We often take “salvation” to mean, “going to heaven when we die.” But that’s actually an impoverished meaning of the word. “Salvation” means saving, yes, but it also connotes healing. And redemption. And consolation. Salvation is something that we can experience right here and right now. When our hearts are healed of grudges that we hold. When we are redeemed and set free from an addiction or an illness. When, in our grief, the Holy Spirit comes to console us. “Salvation” is not about going to heaven when we die – “salvation” is about heaven coming to us in the midst of our earthly lives, our earthly pains.

And all too often Christians have used that word “salvation” like a linebacker tonight will use his shoulder to punish a running back. We go around making threats and beating people up, “have you been saved?” “Without salvation, you’re in big trouble.” Again, this only shows that we don’t know what the word actually means. We think that salvation is for those of us in the club, those of us who know the lingo, those of us in the club.

But turn back to what Simeon says when he’s holding baby Jesus. “These eyes of mine have seen your salvation, your healing, your consolation, which you made ready in the presence of all peoples.” All peoples. All the nations. At the time of Jesus, this phrase was explosive. God’s salvation was not just for the Jewish people, it was for all people. Jews, yes, but also Greeks, Romans, barbarians, Parthians, Schythians, barbarians. And the same with today, this salvation that God offers through Jesus is not reserved for a super special set of people who know the difference between an altar and a retable. This salvation, this healing, this consolation, that God makes ready in the life of Jesus is for everybody. Everybody. No exceptions.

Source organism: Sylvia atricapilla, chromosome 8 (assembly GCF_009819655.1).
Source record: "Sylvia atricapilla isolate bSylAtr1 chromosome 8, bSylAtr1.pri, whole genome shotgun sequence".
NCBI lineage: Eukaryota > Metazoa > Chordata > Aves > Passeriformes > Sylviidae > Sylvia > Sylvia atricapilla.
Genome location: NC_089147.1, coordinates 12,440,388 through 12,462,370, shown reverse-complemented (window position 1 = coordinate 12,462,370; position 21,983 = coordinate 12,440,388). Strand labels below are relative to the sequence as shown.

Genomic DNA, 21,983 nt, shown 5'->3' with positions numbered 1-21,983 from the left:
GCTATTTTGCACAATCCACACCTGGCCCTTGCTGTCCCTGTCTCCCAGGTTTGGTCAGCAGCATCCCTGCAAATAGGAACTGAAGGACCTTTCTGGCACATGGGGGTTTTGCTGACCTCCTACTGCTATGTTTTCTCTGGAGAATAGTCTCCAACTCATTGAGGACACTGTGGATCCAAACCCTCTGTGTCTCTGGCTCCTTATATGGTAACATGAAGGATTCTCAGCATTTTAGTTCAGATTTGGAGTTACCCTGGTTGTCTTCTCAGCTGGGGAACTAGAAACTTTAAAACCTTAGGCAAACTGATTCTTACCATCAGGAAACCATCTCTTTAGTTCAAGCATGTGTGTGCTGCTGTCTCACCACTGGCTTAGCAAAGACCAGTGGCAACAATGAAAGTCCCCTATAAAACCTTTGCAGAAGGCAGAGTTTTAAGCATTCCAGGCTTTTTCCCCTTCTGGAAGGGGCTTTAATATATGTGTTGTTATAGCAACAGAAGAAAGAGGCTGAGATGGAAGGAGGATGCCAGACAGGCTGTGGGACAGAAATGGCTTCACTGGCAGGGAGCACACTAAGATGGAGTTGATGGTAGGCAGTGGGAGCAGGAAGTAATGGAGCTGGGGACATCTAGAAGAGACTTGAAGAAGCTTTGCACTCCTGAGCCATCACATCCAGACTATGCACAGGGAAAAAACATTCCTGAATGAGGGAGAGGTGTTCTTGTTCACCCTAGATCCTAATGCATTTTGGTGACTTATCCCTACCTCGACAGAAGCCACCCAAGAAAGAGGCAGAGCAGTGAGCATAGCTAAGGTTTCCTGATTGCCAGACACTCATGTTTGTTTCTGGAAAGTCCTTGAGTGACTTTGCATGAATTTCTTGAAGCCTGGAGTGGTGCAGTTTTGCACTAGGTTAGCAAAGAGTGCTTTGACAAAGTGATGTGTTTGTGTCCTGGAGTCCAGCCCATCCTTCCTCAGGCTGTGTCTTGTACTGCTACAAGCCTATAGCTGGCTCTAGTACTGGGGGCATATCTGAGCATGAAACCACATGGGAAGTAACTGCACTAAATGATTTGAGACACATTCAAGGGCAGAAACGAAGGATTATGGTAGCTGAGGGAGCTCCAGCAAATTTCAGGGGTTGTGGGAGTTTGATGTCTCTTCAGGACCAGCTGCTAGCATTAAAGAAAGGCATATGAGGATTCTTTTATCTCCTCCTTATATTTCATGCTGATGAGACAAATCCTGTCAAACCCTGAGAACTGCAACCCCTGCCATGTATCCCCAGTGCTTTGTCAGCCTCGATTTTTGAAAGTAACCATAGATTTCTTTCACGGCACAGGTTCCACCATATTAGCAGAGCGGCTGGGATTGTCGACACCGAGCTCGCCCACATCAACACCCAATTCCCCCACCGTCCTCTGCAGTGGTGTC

And this salvation will change you to the core. Simeon goes on to say to Mary, “this child has been placed here to make many in Israel fall and rise again, and as a sign that will be spoken against. Yes, a sword will go through your own soul as well.”

See, once we experience redemption, salvation, consolation, healing, we will no longer be our old selves. We cannot expect to be transformed by Jesus, and remain the same old person. And this process is going to hurt. A surgeon has to use a scalpel to cut away a tumor. That’s the only way we can be healed, the only way to be saved. Or, take my wife for example. She is a physical therapist. And to help people walk again after major surgery, she walks with them through major agony. Healing, salvation, redemption is not going to feel good at that very moment, but it will mean wholeness and grace in the long run. Getting over an addiction does not feel good, but that’s the path to salvation. Laying down the burden of a long-held grudge is not easy, but that’s reconciliation. Forgiving a family member is agonizing, but there’s no other way to redemption. See, salvation is so much more than a Christian litmus test for who’s going to heaven when they die. Salvation is part of our spiritual journey to grow closer to Jesus. Salvation teaches us how to become new people.

Healing, wholeness, redemption, reconciliation, grace, and peace are made ready to you in the life, death, and resurrection of Jesus. Salvation will change you, and it will hurt you, like gold being refined in the fire. But therein lies the blessing. You are gold.

Today, salvation is made ready before your very eyes. The healing, the wholeness, the redemption, the reconciliation, the grace, the peace – the salvation of God – is here for you today. Not tomorrow, or next week, or maybe if you get around to it for your new years’ resolution next year. Salvation is here for you today. It is not just for a special club of people that know all the fancy words. Salvation is for all people, all nations. Salvation is for you.